INSTITUTE FOR INDIAN DEVELOPMENT, INC.
Community Services Block Grant (CSBG) CARES Act (2020) Supplemental Funding Tribal Plan (Public Review)
The Coronavirus Aid, Relief, and Economic Security Act, 2020, Public Law 116-36, was signed into law on March 27, 2020, providing $1 billion in additional funds to the CSBG program. The funds to states, territories, and tribes authorized under the CSBG Act are intended to address the consequences of increasing unemployment and economic disruption as a result of the Coronavirus Disease 2019 (COVID-19).
In an effort to provide an immediate response to the needs of the tribes and tribal organizations, OCS awarded the supplemental CARES Act funds on May 8, 2020. All tribes and tribal organizations that applied for, and received funding in federal fiscal year (FFY) 2020, received CARES Act funding as a separate allotment under the same formula used for grant allocations under the regular annual CSBG appropriations. The tribes and tribal organizations were subject to the signed assurances and certifications, included in the FFY 2020 CSBG Tribal Plan.
On May 8, the Department of Health and Human Services (HHS) announced that the Institute for Indian Development would be receiving $328,134.00 in grants from the Office of Community Service to help communities address the consequences of increased unemployment and economic disruption as a result of COVID-19.
The Community Services Block Grant (CSBG) program provides Native American and Alaskan Native Tribes and Tribal Organization with funds to address the causes and conditions of poverty in their communities. CSBG is a flexible, community-responsive block grant that can support a range of services and activities, including employment, education, housing, emergency services, nutrition, health, income management, support for improved service linkages, and self-sufficiency programs.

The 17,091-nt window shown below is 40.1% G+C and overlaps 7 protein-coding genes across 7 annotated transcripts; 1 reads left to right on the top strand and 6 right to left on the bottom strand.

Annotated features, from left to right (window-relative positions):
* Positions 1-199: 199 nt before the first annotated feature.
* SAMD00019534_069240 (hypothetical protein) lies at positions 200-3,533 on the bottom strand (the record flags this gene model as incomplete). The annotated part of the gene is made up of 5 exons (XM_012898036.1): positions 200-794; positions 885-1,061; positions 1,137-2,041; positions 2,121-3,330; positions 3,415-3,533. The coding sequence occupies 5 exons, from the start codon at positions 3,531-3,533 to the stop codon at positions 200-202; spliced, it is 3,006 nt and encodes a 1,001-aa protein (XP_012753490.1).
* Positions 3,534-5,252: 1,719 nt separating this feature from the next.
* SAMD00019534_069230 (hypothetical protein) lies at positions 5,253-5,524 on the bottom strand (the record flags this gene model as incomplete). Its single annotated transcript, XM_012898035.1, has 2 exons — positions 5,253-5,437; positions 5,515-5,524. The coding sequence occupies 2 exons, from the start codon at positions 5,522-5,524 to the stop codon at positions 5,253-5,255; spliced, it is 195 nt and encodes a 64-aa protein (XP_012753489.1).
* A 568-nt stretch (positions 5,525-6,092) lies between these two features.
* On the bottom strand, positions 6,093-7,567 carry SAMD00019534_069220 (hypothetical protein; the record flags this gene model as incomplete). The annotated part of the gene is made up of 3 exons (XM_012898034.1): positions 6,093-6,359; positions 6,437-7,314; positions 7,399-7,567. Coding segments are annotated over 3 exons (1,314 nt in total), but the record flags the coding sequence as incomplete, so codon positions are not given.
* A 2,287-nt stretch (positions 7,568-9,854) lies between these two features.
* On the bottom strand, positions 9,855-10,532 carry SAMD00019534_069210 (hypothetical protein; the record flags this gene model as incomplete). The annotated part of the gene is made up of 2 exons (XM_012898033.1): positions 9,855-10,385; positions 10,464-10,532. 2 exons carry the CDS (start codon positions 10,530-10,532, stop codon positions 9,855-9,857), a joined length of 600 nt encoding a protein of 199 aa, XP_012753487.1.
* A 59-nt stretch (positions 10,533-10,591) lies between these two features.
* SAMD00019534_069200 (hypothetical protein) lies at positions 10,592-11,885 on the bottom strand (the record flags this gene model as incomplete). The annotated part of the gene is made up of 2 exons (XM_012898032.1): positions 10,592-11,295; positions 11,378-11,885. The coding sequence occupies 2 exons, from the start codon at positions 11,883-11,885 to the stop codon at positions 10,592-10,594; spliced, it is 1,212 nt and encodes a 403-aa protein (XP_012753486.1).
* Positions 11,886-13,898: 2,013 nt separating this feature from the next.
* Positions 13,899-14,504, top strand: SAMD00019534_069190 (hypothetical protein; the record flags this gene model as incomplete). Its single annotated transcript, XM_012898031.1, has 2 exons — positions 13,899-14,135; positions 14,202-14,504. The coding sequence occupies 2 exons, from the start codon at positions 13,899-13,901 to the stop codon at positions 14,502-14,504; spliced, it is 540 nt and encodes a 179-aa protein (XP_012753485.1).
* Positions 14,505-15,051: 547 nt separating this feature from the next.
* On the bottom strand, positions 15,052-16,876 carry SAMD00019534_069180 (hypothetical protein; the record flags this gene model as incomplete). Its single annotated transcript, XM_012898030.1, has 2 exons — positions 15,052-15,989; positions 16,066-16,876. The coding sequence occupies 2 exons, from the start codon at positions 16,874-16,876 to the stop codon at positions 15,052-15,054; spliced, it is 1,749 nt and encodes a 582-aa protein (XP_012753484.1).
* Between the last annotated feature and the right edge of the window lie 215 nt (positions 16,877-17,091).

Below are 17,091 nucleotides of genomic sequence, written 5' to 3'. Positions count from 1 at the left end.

Because CARES Act funding is a supplemental appropriation, tribes received funds immediately based on an equitable share, and subject to the conditions set forth in the applicable Program Instructions, terms and conditions, Departmental regulations, and OMB Circulars. By September 30, 2020, our office will be required to submit a combined CSBG plan amendment with information specific to CARES Act funding.
See below, funding allocation:
Chitimacha Tribe of Louisiana - $45,000.00
Choctaw-Apache Community of Ebarb - $45,000
Clifton Choctaw Tribe of Louisiana - $45,000.00
Coushatta Tribe of Louisiana - $45,000.00
Jena Band of Choctaw Indians - $45,000.00
Tunica-Biloxi Tribe of Louisiana - $45,000.00
United Houma Nation Tribe of Louisiana - $45,000.00
*Institute for Indian Development - $13,134.00
Tribes were required to submit a CSBG plan for FY 2020 with information specific to CARES Act funding.
Chitimacha Tribe of Louisiana CSBG
CARES Act (2020) Supplemental Funding Tribal Plan